Sunday, April 10, 2011


In twenty years, the future music scene of Detroit and the world (barring any apocalypse that may be in store) will look upon the musical culture creations seething from the sidewalk cracks in this city with nostalgia, curiosity and reverence. I'm serious. Be as cynical as you want (we are notoriously cynical about everything), but it's true: the art we make here is incomparable to any other place on Earth. And when the music nerds of the future geek out on our yet-to-be-named era of Detroit music (post-garage? I'm working on it) like us kids look upon the New York post-punk no-wave scene of the late 80s, they will turn to the key figure in the documentation of this time, these venues, these crazy people and the things they do.

That key figure will be undoubtably Jeff Milo.

They will pore through digital stacks of Jeff's writing, his interviews, flourished depictions of guitarists' demeanors, moments at shows described as spiritual experiences (with a monk's inspiration!), and the strange quirks of the keyboardists who can't stay on stage. 3am interviews at Dunkin' Donuts with scruffy, wild-eyed thirty-somethings will become richly romantic scenes to the musicians of the future. Because of Jeff's equal and unfettered love of both music and words, the misplaced underbelly of this town will be forever remembered in the most fantastic way; the most honest and glorious way, through his eyes.

Jeff has been writing relentlessly about Detroit music for years, keeping a blog and attending countless shows. It's his Birthday this week, and just last month he hit 1000 posts on Deep Cutz. Friends will be playing his Birthday party at the Loving Touch in Ferndale with Golden, Legendary Creatures, and Electric Fire Babies. There might be some surprises through the night, too. It's on Wednesday, and I'm sure the place will be packed. You should go and buy him a drink. I know I will.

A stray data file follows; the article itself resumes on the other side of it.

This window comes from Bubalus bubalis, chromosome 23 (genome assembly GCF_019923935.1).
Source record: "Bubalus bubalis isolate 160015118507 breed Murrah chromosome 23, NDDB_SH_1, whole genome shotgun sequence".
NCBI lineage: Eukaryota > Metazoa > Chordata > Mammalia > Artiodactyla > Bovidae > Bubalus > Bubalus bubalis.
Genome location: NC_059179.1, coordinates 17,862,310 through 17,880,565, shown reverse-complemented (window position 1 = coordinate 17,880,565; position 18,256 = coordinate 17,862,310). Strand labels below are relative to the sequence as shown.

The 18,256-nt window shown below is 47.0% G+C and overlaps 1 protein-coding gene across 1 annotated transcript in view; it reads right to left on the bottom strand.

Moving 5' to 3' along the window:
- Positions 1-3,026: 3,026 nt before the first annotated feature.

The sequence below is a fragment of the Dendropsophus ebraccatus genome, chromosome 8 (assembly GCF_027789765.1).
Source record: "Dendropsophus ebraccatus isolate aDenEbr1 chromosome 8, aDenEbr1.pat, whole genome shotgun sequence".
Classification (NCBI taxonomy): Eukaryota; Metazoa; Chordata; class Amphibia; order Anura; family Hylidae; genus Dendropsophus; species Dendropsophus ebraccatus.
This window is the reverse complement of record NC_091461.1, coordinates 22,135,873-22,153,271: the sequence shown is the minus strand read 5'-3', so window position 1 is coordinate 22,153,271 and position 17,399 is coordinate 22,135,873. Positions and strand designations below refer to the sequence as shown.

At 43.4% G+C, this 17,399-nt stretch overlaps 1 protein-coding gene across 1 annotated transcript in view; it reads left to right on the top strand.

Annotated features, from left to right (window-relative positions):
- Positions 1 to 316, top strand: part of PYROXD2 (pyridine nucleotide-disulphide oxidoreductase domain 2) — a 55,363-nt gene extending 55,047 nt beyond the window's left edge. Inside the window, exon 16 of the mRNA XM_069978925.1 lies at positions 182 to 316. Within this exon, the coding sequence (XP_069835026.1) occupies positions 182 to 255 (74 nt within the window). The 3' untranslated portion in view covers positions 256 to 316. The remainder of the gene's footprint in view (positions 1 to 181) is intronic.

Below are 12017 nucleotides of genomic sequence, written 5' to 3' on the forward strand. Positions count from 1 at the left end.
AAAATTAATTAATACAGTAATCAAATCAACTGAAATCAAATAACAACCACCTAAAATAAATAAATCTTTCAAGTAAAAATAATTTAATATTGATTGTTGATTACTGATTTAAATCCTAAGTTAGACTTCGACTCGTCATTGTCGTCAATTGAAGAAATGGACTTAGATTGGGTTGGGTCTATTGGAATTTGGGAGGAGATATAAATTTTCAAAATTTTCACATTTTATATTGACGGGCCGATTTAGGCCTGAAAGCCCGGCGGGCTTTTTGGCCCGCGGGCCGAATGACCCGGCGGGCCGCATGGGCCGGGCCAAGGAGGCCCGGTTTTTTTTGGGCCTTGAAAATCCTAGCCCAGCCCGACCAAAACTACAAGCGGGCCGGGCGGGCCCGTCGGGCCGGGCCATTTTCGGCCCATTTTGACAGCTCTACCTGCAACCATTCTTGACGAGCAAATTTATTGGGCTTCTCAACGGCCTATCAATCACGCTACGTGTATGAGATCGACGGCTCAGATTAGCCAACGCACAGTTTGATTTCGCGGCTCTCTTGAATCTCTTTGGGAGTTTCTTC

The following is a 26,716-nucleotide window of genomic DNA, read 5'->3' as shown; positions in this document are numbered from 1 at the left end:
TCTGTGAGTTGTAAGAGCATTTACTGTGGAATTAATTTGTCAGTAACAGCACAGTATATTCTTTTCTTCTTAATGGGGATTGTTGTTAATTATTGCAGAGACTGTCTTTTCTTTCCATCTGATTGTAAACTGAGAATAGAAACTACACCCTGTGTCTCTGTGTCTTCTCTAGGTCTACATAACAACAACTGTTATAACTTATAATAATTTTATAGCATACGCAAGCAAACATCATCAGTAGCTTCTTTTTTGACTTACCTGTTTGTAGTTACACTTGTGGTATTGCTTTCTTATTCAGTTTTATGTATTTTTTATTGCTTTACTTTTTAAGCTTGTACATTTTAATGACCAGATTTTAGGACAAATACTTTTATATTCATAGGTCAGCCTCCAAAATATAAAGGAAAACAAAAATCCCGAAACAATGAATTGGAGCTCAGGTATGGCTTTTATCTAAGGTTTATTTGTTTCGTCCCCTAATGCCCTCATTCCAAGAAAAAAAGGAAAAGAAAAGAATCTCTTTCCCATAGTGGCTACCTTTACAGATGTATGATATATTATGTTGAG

The first time Jeff wrote about something I was involved in, I was 19 and in a psychobilly band that was getting a little press. I never bothered remembering the name of the guy writing about Josh Daniels and the Addictions, nor had I met him. That was back when I was doe-eyed with dreadlocks and awful fiddle skills. But he saw something there that was good, and randomly popped back into my life and my boyfriend's a couple years later when he wrote some more nice words about Scottie's new band, The Rogue Satellites. Since the time that I introduced myself at the half-wall in the Garden Bowl, he has been at almost every show I have and three times more. He has written wonderful things about my current band, my friends, and people I've never met. None of the things he says are flippant or appeasing; they are sincere and he only can write what he is passionate about--who he wants other people to hear.  He has recently said of his blog (which translates to all of life),
...[T]ruth be told, inspiration to keep writing here is refreshed on an almost weekly basis; it could be the subtlest of gestures, a fleeting lyric belted out live and almost lost under piles of feedback, or the fire in someone's eyes as they emit their stories, their takes, their opinions, their plans, ...their hopes, to me, at the side of a bar or the side of a stage.
Jeff, we emit those stories to you with the most passion, the most inhibition, because we know you are listening. We know you can never stop listening. We love your determination, your care, your love of gin and half-caff coffee, your praise and promotion, your wit and ceaseless enthusiasm, and your words. You are the heart and hope of Detroit's independent musical soul, and I think I can speak on behalf of everyone you know when I say, Cheers, brother. Your Birthday should be the happiest anyone could have. You deserve a place in history as a legend of music writers. We hope you never stop, but if you stopped now, the world would still never be the same.

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